Then and now

Then and now, My parents bought a home in Mill Valley, Marin County, they divorced after my sister Jennifer was born, 1971, My mother moved us to Washington to be closer to her parents. We moved the Bakersfield for 5 years 75, Santa Rosa,81, Hawaii, 1983, I moved in my father and began attending Lincoln High school. I stayed in Northern California, I currently live in Marin County, I’ve raised my children here.  I graduated from the same high school as my father, Lincoln High School, in the Sunset, class of 1987. I graduated from San Francisco State in 1994. I have a degree in Psychology and Recreation Management. I’m currently 49 and my youngest child is a Senior at San Rafael High School. My favorite presidents so far are Clinton and Obama. I would take either spouse in a second for a future president. I have been running missjeanswimming, I am supporting the legalization of Cannabis, Gender Equality,. I was part of a grassroots movement to overturn Prop ^ and allow anyone the right to get married. I personally don’t need to be married to be loving and faithful to my own morality and a person I share my life with. Everyone is a friend of mine if they want. I am a transitioner of thoughts and people and every energy that shows up gets mirrored. I love Hemp it is such a viable resource that helps instead of hurts the planet. I follow my heart, my intuition when it comes to my health and happiness. The Earth is our mother, I take care of her, by being less wasteful, so she struggles less to provide. So she can rest, rinse and repeat. In my world, everything is really calm, different from slow. I also write a blog about recordkeeping for my family and friends, I’m very passionate about using essential oils around yourself for mood control and your family for overall immunity boosting of the environment. I take supplements for my body’s changes, like age, menopause, cellular support, etc. I want to continue the work that was started and move toward peace with the planet and then each other. I feel the mother of Climate is going through her change, So be nice to your mother, she loves you unconditionally,. Ever since I was a little kid I alway’s loved the book the Giving Tree.

Screen Shot 2018-12-18 at 3.46.56 PMAn editor with Harper & Row stated that Silverstein had made the original illustrations “scratchy” like his cartoons for Playboy, but that he later reworked the art in a “more pared-down and much sweeter style.”[3] The final black-and-white drawings have been described as “unadorned… visual minimalism.”[4] Harper & Row published a small first edition of the book, consisting of only 5,000–7,500 copies, in 1964.[5]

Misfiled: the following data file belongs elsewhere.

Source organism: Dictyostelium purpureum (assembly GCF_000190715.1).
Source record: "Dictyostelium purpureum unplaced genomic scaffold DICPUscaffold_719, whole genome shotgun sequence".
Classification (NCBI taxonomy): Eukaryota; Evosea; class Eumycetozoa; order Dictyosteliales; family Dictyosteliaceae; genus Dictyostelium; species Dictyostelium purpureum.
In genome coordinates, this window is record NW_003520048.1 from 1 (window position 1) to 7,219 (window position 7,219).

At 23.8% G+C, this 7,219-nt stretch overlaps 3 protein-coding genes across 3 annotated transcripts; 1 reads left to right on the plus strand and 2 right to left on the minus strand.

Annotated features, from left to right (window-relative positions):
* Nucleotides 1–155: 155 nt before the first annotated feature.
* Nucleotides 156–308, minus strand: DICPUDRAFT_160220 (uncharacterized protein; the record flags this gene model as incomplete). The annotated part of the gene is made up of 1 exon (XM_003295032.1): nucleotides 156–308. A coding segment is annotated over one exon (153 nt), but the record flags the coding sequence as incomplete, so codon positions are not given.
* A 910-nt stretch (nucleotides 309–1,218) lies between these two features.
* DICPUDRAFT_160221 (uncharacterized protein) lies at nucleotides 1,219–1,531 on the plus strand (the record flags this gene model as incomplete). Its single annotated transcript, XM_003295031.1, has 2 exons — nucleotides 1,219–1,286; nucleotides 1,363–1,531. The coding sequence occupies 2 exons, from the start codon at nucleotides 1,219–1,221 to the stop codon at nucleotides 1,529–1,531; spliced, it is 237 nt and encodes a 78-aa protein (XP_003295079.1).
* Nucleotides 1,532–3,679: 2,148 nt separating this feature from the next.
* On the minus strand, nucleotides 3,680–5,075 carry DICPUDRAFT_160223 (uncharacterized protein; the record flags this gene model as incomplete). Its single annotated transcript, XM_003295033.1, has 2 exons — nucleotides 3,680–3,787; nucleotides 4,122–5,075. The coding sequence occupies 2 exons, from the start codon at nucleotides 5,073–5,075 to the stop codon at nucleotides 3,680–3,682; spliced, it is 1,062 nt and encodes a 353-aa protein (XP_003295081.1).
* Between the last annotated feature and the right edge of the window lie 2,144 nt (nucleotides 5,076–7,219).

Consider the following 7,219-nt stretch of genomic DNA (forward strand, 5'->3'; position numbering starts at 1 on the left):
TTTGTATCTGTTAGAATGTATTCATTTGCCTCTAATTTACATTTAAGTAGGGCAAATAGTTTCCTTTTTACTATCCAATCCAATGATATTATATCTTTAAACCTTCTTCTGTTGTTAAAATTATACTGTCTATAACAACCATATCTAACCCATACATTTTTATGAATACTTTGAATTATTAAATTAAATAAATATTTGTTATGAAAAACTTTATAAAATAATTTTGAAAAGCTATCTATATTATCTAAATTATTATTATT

The book follows the lives of a female apple tree and a boy, who develop a relationship with one another. The tree is very “giving” and the boy evolves into a “taking” teenager, man, then an elderly man. Despite the fact that the boy ages in the story, the tree addresses the boy as “Boy” his entire life.

In his childhood, the boy enjoys playing with the tree, climbing her trunk, swinging from her branches, carving “Me + T (Tree)” into the bark, and eating her apples. However, as the boy grows older, he spends less time with the tree and tends to visit her only when he wants material items at various stages of his life, or not coming to the tree alone (such as bringing a lady friend to the tree and carving “Me +Y.L.” (her initials) into the tree. In an effort to make the boy happy at each of these stages, the tree gives him parts of herself, which he can transform into material items, such as money (from her apples), a house (from her branches), and a boat (from her trunk). With every stage of giving, “the Tree was happy”.

Environmental interpretation

Some people believe that the tree represents Mother Nature and the boy represents humanity. The book has been used to teach children environmental ethics.[15] An educational resource for children describes the book as an “allegory about the responsibilities a human being has for living organisms in the environment,”[16] Lisa Rowe Fraustino states that “some curricula use the book as a what-not-to-do role model.”[13]

Friendship interpretation

One writer believes that the relationship between the boy and the tree is one of friendship. As such, the book teaches children “as your life becomes polluted with the trappings of the modern world — as you ‘grow up’ — your relationships tend to suffer if you let them fall to the wayside.”[17] Another writer’s criticism of this interpretation is that the tree appears to be an adult when the boy is young, and cross-generational friendships are rare.[17]

In the final pages, both the tree and the boy feel the sting of their respective “giving” and “taking” nature. When only a stump remains for the tree (including the carving “Me + T”), she is not happy, at least at that moment. The boy does return as a tired elderly man to meet the tree once more. She tells him she is sad because she cannot provide him shade, apples, or any materials like in the past. He ignores this and states that all he wants is “a quiet place to sit and rest,” which the tree, who is weak being just a stump, could provide. With this final stage of giving, “the Tree was happy”.

I love the idea that the tree just wanted to give, that’s what gave her happiness.

Thank you, Tree.

Love,

Miss Jean

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